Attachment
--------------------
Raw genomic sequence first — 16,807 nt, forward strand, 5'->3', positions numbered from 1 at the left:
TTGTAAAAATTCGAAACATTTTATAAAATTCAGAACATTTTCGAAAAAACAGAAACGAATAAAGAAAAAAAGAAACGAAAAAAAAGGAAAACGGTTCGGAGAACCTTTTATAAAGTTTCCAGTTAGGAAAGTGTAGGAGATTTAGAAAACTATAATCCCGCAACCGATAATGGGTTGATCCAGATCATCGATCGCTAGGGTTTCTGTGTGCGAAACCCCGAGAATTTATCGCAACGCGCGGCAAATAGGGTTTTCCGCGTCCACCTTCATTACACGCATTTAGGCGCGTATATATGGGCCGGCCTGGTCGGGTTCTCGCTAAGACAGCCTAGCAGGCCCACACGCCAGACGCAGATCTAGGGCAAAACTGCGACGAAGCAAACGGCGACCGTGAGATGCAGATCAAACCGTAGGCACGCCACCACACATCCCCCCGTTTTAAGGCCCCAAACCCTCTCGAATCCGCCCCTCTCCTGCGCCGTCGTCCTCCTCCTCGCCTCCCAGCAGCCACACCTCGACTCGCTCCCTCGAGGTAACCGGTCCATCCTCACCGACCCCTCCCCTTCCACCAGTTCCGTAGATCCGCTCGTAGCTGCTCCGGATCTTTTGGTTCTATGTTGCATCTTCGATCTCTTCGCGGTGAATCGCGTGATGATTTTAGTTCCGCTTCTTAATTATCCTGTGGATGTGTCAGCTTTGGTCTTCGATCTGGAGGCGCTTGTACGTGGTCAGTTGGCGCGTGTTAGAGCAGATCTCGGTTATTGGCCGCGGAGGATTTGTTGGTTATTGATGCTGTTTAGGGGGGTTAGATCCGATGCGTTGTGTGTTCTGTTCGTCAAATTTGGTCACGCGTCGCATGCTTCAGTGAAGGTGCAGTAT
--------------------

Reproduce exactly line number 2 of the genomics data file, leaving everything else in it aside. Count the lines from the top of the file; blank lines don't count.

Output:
TTGTAAAAATTCGAAACATTTTATAAAATTCAGAACATTTTCGAAAAAACAGAAACGAATAAAGAAAAAAAGAAACGAAAAAAAAGGAAAACGGTTCGGAGAACCTTTTATAAAGTTTCCAGTTAGGAAAGTGTAGGAGATTTAGAAAACTATAATCCCGCAACCGATAATGGGTTGATCCAGATCATCGATCGCTAGGGTTTCTGTGTGCGAAACCCCGAGAATTTATCGCAACGCGCGGCAAATAGGGTTTTCCGCGTCCACCTTCATTACACGCATTTAGGCGCGTATATATGGGCCGGCCTGGTCGGGTTCTCGCTAAGACAGCCTAGCAGGCCCACACGCCAGACGCAGATCTAGGGCAAAACTGCGACGAAGCAAACGGCGACCGTGAGATGCAGATCAAACCGTAGGCACGCCACCACACATCCCCCCGTTTTAAGGCCCCAAACCCTCTCGAATCCGCCCCTCTCCTGCGCCGTCGTCCTCCTCCTCGCCTCCCAGCAGCCACACCTCGACTCGCTCCCTCGAGGTAACCGGTCCATCCTCACCGACCCCTCCCCTTCCACCAGTTCCGTAGATCCGCTCGTAGCTGCTCCGGATCTTTTGGTTCTATGTTGCATCTTCGATCTCTTCGCGGTGAATCGCGTGATGATTTTAGTTCCGCTTCTTAATTATCCTGTGGATGTGTCAGCTTTGGTCTTCGATCTGGAGGCGCTTGTACGTGGTCAGTTGGCGCGTGTTAGAGCAGATCTCGGTTATTGGCCGCGGAGGATTTGTTGGTTATTGATGCTGTTTAGGGGGGTTAGATCCGATGCGTTGTGTGTTCTGTTCGTCAAATTTGGTCACGCGTCGCATGCTTCAGTGAAGGTGCAGTAT